Photo by Tom Ross
Kent Eriksen, of Kent Eriksen Cycles, recently won first place for his titanium bicycle frames at a national bike show. Eriksen is one of the pioneers of mountain bikes and has been building custom cycles in Steamboat for almost 30 years.
Kent Eriksen talks about succeeding during a recession
Mountain bike manufacturer says business staying steady despite grim economy.
Kent Eriksen, mountain bike pioneer
Steamboat Springs bike maker Kent Eriksen talks about his start in mountain biking.
Kent Eriksen talks titanium
Steamboat Springs mountain bike maker discusses the advantages of titanium frames.
Tom Ross' column appears Tuesdays and Saturdays in Steamboat Today. Contact him at 970-871-4205 or tross@SteamboatToday.com.
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The worst economic downturn in nearly 80 years hasn't slowed demand for Kent Eriksen's $3,000 custom titanium bicycle frames.
"So here we are in this recession and I'm surprised at how busy we are," Eriksen said Friday. "We can make 150 bikes a year so we need to get three orders a week and right now we're seeing five orders a week."
Eriksen owns Kent Eriksen Bicycles, in an orderly manufacturing shop on the alley between 11th and 12th streets.
He is too modest to bring the subject up, but it doesn't hurt business at all that Eriksen is a mountain biking pioneer. In 1980, when he produced his first mountain bike in the back of the old Sore Saddle Cyclery in downtown Steamboat Springs, his was one of just three shops anywhere that had built a fat-tired bicycle intended for the rough trails of the Rockies.
"I built a bike that won the very first (National Off Road Bicycle Association) race in 1983," Eriksen said.
He came to appreciate the need for sturdy but lightweight bicycles with aggressive tires on his daily commute to and from his house in the hills above Strawberry Park.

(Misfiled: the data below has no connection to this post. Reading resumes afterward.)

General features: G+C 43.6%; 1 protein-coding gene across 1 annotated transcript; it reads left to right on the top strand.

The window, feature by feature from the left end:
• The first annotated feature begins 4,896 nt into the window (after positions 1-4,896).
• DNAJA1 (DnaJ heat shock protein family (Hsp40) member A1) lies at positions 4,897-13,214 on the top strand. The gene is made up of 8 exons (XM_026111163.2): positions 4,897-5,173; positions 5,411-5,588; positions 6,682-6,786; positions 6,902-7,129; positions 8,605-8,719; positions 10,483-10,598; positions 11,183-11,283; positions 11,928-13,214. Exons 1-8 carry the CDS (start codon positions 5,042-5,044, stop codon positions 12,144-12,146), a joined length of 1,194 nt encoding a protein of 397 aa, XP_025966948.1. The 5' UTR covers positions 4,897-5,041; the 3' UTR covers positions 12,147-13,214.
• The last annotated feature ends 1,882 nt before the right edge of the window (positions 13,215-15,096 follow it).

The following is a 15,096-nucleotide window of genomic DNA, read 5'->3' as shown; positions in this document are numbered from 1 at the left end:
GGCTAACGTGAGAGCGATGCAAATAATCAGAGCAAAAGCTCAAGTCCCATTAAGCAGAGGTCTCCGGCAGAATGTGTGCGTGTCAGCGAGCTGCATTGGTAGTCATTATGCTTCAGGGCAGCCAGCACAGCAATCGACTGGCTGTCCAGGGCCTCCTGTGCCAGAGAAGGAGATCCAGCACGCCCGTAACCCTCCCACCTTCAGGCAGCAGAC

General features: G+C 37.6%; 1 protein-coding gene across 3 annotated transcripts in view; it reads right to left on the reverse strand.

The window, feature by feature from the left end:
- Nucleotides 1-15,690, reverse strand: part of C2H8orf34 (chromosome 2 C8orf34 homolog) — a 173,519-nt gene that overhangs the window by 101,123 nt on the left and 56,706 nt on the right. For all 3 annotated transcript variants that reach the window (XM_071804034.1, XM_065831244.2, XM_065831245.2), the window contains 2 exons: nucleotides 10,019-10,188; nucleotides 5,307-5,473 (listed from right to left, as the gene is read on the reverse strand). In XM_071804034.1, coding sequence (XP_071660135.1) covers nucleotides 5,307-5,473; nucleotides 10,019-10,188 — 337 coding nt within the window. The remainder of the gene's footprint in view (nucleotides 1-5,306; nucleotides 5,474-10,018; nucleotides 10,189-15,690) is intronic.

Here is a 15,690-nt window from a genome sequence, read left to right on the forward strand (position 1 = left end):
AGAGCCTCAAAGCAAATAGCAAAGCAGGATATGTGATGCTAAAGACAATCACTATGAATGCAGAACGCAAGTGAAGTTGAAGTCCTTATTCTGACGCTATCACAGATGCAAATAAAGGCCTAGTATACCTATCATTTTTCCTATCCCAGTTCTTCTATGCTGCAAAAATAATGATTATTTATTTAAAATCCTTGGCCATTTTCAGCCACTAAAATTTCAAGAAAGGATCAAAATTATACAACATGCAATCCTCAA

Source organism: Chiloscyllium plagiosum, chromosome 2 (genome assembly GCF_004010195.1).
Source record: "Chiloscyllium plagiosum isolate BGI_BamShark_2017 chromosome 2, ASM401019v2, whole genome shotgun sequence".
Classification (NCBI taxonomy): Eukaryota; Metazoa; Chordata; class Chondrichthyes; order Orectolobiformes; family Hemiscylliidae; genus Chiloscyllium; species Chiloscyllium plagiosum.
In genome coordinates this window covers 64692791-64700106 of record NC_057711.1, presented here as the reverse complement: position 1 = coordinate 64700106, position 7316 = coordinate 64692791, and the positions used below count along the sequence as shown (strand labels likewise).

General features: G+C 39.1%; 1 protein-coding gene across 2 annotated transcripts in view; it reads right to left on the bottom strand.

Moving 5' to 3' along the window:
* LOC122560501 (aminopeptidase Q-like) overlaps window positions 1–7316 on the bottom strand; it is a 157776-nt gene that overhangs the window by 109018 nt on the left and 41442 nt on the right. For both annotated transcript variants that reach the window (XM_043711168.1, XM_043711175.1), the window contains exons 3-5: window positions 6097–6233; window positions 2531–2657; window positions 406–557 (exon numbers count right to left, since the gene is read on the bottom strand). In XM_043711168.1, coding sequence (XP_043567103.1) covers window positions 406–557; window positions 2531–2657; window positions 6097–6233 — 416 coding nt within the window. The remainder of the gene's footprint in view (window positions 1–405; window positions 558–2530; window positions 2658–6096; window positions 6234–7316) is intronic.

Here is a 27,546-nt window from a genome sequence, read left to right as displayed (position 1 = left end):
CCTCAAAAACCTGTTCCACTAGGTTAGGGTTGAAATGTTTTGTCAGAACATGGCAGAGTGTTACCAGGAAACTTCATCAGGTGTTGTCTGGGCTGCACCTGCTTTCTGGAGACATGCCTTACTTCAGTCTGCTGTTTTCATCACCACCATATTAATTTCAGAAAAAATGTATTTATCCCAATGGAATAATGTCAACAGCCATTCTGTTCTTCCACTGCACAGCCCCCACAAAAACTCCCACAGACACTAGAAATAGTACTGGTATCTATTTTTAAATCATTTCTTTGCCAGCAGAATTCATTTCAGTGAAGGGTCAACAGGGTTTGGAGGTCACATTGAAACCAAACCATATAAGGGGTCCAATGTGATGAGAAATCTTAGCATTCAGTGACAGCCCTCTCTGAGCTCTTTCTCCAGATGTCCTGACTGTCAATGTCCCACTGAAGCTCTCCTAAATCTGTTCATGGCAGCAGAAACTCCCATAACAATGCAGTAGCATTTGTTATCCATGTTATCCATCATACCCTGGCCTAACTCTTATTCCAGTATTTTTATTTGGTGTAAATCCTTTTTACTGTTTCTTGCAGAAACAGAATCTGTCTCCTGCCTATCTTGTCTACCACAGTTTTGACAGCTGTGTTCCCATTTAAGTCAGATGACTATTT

Today, Eriksen and his wife/business manager Katie Lindquist, along with a veteran crew of mostly part-time employees, build much more than mountain bikes.
It was a tandem bike that recently won Eriksen first place for best titanium bike frame at the annual North American Handmade Bike Show in Indianapolis.
"I'm stoked that we got best titanium frame," Eriksen said. "We're small potatoes, and there were a lot of big companies there."
The staff includes lead welder Chris Moore; seat post welder and bead blaster Bo Randolph; walking, talking encyclopedia of bike part history and welder Chad Eskins; and mechanic and on-call AutoCAD whiz Derek Leidigh.
They custom-weld highly sought after road bikes, unsuspended single-speed cycles, cyclo-cross and trial bikes, all out of expensive titanium tubing milled in the U.S.
How expensive? The raw tubing costs about $50 a foot. But after striving for years to build thinner and lighter bike frames out of steel, Eriksen became increasingly disenchanted with their durability. The titanium heavily used in the aerospace industries has solved the durability issue, Eriksen said.
Primarily, Eriksen builds custom bike frames, leaving customers to choose their own preferred components. But the shop is just as happy to turn out completed bicycles.
Although a complete Eriksen bike can price out anywhere from $5,000 to $6,000 depending on the components, they often cost less than the top-of-the-line bikes from industry leaders, he said.
It takes eight to 10 weeks to deliver a custom frame, a time period some customers perceive to be really short and others find amazingly long, Lindquist said.
The process begins with a fitting conducted in person at the shop or over the telephone. Eriksen takes down 20 measurements - 11 of them devoted to the frame itself. However, the conversation he has with the buyer is more telling than anything. Eriksen is curious about their riding habits and their wants and needs. Whenever possible, he guides his customers by helping them get a better fit on their existing bicycle by moving handlebars and seats.
So what's Eriksen's strategy for continuing to sell expensive bicycle frames at a time when many people are looking for ways to save a thousand bucks?
"I say 'yes' a lot," Eriksen said. "I'm willing to give customers almost anything they ask for, within reason. It's a lot easier to say 'yes' than it is to say 'no.'"
Beyond the magic of the word "yes," Eriksen and Lindquist try to provide ultra-personal service. When a Swiss couple came to Steamboat during a tour of the states, they placed an order for an Eriksen bike. They were invited to stay as houseguests in his home and invited to enter a Steamboat Cup cycling race. Before they returned to Switzerland, they found their way back to Steamboat and ordered a second bike.
That's one way small businesses are able to prosper through a recession.
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